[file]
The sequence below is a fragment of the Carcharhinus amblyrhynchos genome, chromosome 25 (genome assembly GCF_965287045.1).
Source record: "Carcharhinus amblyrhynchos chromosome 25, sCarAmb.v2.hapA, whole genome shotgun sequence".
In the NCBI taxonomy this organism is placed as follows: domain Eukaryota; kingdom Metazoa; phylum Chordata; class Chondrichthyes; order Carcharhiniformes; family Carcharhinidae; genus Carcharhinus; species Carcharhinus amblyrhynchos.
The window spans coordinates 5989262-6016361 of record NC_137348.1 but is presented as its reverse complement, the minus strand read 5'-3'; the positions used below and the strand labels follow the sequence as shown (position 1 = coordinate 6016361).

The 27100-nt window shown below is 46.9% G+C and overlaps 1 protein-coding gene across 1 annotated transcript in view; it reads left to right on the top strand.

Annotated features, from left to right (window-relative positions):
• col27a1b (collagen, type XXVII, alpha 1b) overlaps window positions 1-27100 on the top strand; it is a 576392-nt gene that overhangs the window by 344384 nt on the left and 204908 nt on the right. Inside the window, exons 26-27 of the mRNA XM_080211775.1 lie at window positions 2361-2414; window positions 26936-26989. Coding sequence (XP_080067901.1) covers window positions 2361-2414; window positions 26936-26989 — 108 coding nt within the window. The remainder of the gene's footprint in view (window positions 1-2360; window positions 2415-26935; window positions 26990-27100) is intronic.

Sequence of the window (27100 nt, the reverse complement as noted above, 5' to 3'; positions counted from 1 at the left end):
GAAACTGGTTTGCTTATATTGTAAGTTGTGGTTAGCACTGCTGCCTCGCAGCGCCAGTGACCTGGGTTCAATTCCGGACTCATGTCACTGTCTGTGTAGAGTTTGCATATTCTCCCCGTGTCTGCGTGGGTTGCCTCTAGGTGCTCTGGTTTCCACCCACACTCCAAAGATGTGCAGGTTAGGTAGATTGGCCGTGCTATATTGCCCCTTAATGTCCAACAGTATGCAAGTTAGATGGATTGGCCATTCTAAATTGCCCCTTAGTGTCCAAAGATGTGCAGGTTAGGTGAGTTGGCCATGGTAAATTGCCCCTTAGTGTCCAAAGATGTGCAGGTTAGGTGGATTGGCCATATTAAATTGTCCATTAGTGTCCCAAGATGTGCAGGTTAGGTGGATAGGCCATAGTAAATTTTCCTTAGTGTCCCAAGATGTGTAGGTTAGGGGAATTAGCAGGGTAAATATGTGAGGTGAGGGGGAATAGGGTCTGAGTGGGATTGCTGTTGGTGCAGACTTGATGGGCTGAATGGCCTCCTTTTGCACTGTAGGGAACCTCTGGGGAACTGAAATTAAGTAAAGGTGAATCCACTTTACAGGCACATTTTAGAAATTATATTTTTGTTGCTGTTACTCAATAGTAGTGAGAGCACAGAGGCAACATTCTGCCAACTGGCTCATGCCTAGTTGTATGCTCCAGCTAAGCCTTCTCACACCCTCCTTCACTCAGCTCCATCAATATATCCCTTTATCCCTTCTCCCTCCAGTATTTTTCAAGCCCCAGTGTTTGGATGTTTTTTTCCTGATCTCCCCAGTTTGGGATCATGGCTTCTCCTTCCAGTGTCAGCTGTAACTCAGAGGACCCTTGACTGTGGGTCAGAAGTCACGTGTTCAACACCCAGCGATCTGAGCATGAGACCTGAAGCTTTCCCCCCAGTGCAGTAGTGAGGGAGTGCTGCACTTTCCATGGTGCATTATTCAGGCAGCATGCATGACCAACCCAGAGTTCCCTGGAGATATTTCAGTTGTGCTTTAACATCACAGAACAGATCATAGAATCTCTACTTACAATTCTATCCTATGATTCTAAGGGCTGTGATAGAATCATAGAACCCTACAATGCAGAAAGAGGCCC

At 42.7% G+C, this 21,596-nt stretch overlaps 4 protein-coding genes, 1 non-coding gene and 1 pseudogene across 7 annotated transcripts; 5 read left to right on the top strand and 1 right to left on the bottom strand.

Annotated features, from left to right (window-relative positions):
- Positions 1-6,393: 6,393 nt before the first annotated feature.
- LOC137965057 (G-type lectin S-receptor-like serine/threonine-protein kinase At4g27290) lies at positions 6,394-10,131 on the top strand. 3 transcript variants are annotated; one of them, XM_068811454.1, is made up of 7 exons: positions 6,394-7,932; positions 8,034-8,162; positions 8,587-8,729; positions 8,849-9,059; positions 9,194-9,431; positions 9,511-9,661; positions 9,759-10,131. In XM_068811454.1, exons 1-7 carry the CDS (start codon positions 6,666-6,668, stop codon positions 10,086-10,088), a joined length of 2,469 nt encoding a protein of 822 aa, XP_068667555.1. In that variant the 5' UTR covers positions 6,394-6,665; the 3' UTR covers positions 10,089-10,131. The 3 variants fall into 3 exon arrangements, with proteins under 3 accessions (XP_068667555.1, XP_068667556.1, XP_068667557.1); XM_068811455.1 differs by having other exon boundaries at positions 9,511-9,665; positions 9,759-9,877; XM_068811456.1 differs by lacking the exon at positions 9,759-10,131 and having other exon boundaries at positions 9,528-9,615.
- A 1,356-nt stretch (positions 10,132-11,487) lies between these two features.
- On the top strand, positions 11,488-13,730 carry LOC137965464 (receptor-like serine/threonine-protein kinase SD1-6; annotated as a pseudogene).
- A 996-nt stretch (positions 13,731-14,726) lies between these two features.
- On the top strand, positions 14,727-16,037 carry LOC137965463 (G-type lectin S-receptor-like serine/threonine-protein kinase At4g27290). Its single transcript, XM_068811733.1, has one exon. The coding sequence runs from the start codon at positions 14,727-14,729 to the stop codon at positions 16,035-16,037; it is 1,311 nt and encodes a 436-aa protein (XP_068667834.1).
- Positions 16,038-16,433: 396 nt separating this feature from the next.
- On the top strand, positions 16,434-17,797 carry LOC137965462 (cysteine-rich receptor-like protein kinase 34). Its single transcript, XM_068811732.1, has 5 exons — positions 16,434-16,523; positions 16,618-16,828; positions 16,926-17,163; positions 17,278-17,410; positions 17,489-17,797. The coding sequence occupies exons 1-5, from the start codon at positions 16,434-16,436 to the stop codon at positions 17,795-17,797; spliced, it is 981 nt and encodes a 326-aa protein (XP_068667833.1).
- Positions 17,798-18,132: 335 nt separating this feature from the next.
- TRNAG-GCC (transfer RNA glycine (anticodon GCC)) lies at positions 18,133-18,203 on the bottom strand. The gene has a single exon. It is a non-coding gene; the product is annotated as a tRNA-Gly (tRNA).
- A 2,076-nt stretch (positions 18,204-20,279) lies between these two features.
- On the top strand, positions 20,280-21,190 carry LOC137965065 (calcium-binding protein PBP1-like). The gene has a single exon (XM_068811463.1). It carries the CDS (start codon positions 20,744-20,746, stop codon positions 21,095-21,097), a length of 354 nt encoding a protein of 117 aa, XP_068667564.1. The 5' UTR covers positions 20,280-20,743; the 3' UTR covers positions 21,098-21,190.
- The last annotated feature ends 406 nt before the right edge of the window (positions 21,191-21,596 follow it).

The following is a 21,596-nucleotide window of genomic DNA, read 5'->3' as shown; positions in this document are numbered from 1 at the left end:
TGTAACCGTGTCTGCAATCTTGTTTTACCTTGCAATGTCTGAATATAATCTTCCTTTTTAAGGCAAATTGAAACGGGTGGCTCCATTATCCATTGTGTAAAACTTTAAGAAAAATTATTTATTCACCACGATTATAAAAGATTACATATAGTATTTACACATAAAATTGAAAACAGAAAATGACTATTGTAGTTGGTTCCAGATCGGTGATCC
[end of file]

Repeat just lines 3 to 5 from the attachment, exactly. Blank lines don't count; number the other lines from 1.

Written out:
In the NCBI taxonomy this organism is placed as follows: domain Eukaryota; kingdom Metazoa; phylum Chordata; class Chondrichthyes; order Carcharhiniformes; family Carcharhinidae; genus Carcharhinus; species Carcharhinus amblyrhynchos.
The window spans coordinates 5989262-6016361 of record NC_137348.1 but is presented as its reverse complement, the minus strand read 5'-3'; the positions used below and the strand labels follow the sequence as shown (position 1 = coordinate 6016361).

The 27100-nt window shown below is 46.9% G+C and overlaps 1 protein-coding gene across 1 annotated transcript in view; it reads left to right on the top strand.